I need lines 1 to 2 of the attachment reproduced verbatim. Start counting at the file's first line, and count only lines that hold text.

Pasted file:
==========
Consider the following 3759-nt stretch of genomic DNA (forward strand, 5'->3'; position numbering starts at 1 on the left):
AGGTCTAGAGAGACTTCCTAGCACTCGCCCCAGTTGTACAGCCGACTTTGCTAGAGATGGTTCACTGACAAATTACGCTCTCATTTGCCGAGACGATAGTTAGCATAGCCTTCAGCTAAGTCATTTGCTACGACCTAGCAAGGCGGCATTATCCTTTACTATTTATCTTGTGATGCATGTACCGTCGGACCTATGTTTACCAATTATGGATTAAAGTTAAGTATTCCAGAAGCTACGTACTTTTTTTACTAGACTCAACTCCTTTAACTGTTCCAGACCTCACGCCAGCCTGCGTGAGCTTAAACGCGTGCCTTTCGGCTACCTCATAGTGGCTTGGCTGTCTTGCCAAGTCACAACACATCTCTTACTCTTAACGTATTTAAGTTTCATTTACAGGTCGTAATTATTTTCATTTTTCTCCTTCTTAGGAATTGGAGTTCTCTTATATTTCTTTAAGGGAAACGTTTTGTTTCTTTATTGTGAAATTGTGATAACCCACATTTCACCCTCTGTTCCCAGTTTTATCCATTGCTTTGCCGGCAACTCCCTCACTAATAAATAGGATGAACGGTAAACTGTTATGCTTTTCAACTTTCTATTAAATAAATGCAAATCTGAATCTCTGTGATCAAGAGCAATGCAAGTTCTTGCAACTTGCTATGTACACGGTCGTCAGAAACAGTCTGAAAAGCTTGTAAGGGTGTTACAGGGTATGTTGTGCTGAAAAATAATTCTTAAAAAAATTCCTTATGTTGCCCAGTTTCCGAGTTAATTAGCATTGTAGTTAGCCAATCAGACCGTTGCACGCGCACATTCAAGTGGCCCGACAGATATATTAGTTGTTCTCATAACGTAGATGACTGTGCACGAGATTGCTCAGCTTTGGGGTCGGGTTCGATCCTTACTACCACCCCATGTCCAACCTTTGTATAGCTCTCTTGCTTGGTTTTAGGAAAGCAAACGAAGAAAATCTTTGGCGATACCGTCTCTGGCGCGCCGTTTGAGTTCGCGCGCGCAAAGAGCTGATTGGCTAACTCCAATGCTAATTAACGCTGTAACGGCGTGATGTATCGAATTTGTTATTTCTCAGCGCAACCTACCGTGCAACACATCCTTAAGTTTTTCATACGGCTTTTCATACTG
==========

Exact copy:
Consider the following 3759-nt stretch of genomic DNA (forward strand, 5'->3'; position numbering starts at 1 on the left):
AGGTCTAGAGAGACTTCCTAGCACTCGCCCCAGTTGTACAGCCGACTTTGCTAGAGATGGTTCACTGACAAATTACGCTCTCATTTGCCGAGACGATAGTTAGCATAGCCTTCAGCTAAGTCATTTGCTACGACCTAGCAAGGCGGCATTATCCTTTACTATTTATCTTGTGATGCATGTACCGTCGGACCTATGTTTACCAATTATGGATTAAAGTTAAGTATTCCAGAAGCTACGTACTTTTTTTACTAGACTCAACTCCTTTAACTGTTCCAGACCTCACGCCAGCCTGCGTGAGCTTAAACGCGTGCCTTTCGGCTACCTCATAGTGGCTTGGCTGTCTTGCCAAGTCACAACACATCTCTTACTCTTAACGTATTTAAGTTTCATTTACAGGTCGTAATTATTTTCATTTTTCTCCTTCTTAGGAATTGGAGTTCTCTTATATTTCTTTAAGGGAAACGTTTTGTTTCTTTATTGTGAAATTGTGATAACCCACATTTCACCCTCTGTTCCCAGTTTTATCCATTGCTTTGCCGGCAACTCCCTCACTAATAAATAGGATGAACGGTAAACTGTTATGCTTTTCAACTTTCTATTAAATAAATGCAAATCTGAATCTCTGTGATCAAGAGCAATGCAAGTTCTTGCAACTTGCTATGTACACGGTCGTCAGAAACAGTCTGAAAAGCTTGTAAGGGTGTTACAGGGTATGTTGTGCTGAAAAATAATTCTTAAAAAAATTCCTTATGTTGCCCAGTTTCCGAGTTAATTAGCATTGTAGTTAGCCAATCAGACCGTTGCACGCGCACATTCAAGTGGCCCGACAGATATATTAGTTGTTCTCATAACGTAGATGACTGTGCACGAGATTGCTCAGCTTTGGGGTCGGGTTCGATCCTTACTACCACCCCATGTCCAACCTTTGTATAGCTCTCTTGCTTGGTTTTAGGAAAGCAAACGAAGAAAATCTTTGGCGATACCGTCTCTGGCGCGCCGTTTGAGTTCGCGCGCGCAAAGAGCTGATTGGCTAACTCCAATGCTAATTAACGCTGTAACGGCGTGATGTATCGAATTTGTTATTTCTCAGCGCAACCTACCGTGCAACACATCCTTAAGTTTTTCATACGGCTTTTCATACTG